Wednesday, February 11, 2015

Tolerance and Accountability

There's a lot of talk in our present culture about "tolerance" - about the idea that as long as they aren't hurting anyone, we ought to let people do what they do, think what they think, believe what they believe. And this sounds like a really noble idea. We can even, if we stretch the text enough, find some Biblical mandate for such thinking. 

For example, Paul tells us it doesn't matter what you eat or drink as long as your doing so doesn't cause someone else to stumble. The mandate here is higher than simply causing someone else to be offended; it must cause them to stumble. (Although in our present culture, offend seems to be the most terrible thing we can do to someone.) Eating food sacrificed to idols? Eating unclean foods? It's okay, as long as it doesn't push someone else's faith off its foundations. If it does, we ought to be respectful of that. 

We've lost a lot of that second part, by the way. We've lost a lot of our respectfulness for the belief of others, even amidst all this so-called "tolerance." We think tolerance only applies to us, that people should just let us be and do and think whatever we want to be and do and think and that it's ludicrous that anyone would be bothered by us.

There's another Scripture I ran across not so long ago, in Acts 23, that caused me to stop and think about some of this. Paul stands before the Jewish council and declares, "Brothers, my relationship with God has always given me a perfectly clear conscience." (v. 1) And this strikes me because this is the most pernicious form of tolerance we have today - this idea within Christianity of religious tolerance, that it doesn't matter how you worship God as long as you're worshiping God. That it doesn't matter what you believe about Him as long as you believe in Him. That it's okay to have your own understanding of God (after all, He's got a different relationship with each of us) as long as you live consistent with that relationship. 

And frankly, that scares me. Have you seen the headlines in the past...whatever? As long as you've been alive, if you've seen half-a-second of news, you know the kinds of things people in this world have done to one another in the name of their God. And with a clear conscience.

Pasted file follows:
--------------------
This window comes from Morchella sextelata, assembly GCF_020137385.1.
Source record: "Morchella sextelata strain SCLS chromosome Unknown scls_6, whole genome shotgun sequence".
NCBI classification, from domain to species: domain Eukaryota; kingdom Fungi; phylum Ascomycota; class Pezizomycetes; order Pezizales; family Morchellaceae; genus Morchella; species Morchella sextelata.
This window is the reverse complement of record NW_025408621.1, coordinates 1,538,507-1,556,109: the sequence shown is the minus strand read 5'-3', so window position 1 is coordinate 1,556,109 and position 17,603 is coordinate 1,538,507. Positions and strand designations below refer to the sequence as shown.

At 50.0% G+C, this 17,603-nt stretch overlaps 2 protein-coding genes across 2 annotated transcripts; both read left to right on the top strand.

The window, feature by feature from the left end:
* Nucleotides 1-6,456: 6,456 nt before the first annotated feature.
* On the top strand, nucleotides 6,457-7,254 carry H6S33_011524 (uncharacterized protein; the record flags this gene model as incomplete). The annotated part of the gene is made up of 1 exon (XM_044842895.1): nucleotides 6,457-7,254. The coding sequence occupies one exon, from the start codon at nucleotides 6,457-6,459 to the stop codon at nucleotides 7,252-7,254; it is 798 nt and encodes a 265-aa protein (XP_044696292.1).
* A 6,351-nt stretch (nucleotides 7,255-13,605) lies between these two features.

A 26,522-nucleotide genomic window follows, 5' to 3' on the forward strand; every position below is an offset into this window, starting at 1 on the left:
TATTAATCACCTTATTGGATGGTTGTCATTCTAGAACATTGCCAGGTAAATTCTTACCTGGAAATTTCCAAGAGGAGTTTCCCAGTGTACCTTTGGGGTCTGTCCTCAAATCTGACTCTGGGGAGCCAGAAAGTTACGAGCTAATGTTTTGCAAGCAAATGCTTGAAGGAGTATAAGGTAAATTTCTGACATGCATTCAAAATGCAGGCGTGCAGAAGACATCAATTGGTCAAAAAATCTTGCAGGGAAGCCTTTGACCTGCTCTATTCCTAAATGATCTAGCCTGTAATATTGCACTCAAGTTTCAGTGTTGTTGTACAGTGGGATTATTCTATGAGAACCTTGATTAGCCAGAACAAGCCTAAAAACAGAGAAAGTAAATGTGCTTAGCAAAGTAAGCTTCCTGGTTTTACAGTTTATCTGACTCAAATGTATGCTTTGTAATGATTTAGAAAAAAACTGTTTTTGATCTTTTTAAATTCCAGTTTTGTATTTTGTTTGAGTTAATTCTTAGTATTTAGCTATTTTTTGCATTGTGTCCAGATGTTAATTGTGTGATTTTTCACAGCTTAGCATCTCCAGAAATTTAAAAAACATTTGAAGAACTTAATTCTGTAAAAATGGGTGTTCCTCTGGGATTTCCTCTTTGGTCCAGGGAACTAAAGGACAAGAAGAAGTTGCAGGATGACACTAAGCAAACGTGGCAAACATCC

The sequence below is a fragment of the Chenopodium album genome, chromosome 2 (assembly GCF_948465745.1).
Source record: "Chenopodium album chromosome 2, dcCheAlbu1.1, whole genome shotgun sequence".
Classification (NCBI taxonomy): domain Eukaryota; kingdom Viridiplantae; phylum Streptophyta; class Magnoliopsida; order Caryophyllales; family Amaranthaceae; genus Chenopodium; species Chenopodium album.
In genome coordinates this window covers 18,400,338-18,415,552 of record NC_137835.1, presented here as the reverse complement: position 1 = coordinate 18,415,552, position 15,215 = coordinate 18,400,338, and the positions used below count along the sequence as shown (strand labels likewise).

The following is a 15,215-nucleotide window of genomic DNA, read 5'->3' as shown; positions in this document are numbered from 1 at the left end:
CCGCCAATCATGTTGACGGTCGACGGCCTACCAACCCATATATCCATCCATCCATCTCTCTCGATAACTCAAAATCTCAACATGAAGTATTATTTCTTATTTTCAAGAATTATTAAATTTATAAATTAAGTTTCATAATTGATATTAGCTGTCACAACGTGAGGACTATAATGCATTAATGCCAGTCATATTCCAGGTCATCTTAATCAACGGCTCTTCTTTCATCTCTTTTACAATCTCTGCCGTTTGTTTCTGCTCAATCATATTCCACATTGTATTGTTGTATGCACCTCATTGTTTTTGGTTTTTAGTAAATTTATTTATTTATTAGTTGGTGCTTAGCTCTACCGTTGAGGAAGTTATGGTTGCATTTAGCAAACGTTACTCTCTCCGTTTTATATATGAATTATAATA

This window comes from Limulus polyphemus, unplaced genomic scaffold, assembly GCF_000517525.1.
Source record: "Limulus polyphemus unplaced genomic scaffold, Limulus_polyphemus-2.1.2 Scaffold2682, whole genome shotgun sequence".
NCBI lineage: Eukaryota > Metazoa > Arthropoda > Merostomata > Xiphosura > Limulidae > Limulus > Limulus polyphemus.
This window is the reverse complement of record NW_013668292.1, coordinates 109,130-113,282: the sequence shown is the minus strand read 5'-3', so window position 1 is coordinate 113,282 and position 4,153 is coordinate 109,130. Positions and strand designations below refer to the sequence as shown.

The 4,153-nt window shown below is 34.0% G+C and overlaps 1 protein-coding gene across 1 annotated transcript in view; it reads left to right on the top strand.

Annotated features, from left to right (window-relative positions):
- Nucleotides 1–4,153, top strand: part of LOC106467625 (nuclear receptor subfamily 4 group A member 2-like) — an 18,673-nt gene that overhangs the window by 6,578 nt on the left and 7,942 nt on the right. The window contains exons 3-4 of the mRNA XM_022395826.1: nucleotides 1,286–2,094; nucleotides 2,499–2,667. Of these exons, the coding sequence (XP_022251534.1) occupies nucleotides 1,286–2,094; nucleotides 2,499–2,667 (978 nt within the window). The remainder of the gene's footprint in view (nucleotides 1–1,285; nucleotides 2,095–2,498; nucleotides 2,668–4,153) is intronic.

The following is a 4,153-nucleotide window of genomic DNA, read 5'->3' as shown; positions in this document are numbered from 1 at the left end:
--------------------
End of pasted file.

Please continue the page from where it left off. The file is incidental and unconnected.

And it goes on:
Christians bomb abortion clinics with a clear conscience. They picket funerals of fallen soldiers with a clear conscience. They close their doors to troops of local boy scouts with a clear conscience. They shun women in their congregations with a clear conscience. They hate and they hurt with a clear conscience. Are we really supposed to just let such things be on account of such a thing as "tolerance"? 

Sometimes, I read the headlines or I watch social media, and I see the backlash against Christians because of this or that thing that some of them are doing. And I want to crawl through my computer screen, grab these commenters by the hands, and plead with them - Don't judge me by their actions. That's not what my God is about. Because for all we're not doing to hold one another accountable to a real relationship with God, we are creating a world where our hate speaks louder than our love. It's heartbreaking, particularly when Jesus says we will be known by our love. 

And I'm not here to judge anybody. That's not the point. Although I might say that Paul's clear conscience comes from letting God guide his actions where most of man's clear conscience in hate and in hurt today is guided by God justifying his actions. But that's neither here nor there right now. What I do want to say is that the trouble seems to be that in a culture that preaches tolerance, we've allowed this concept to seep into our churches and into our faith. We've allowed it to become one of the defining characteristics of our Christian culture, as well, and in doing so, we have sacrificed something beautiful that we used to hold so dearly: accountability.

Remember when accountability was a thing? Remember when brothers and sisters in the church would hold one another to a higher standard? Remember when we weren't afraid to speak out for better things? Even to speak against the atrocities committed by our brothers and sisters? 

It's hard to reconcile the ideas. Where is the place for accountability in a world of tolerance? Where is the place for discipline in a world of freedom? Maybe the better question is this: where is the place for love in a world of hate? That's what we have to get back.

It's a fine line. Done wrong, we become arrogant. We've seen enough of that. Done right, however, this accountability is a beautiful thing. More on accountability tomorrow. 

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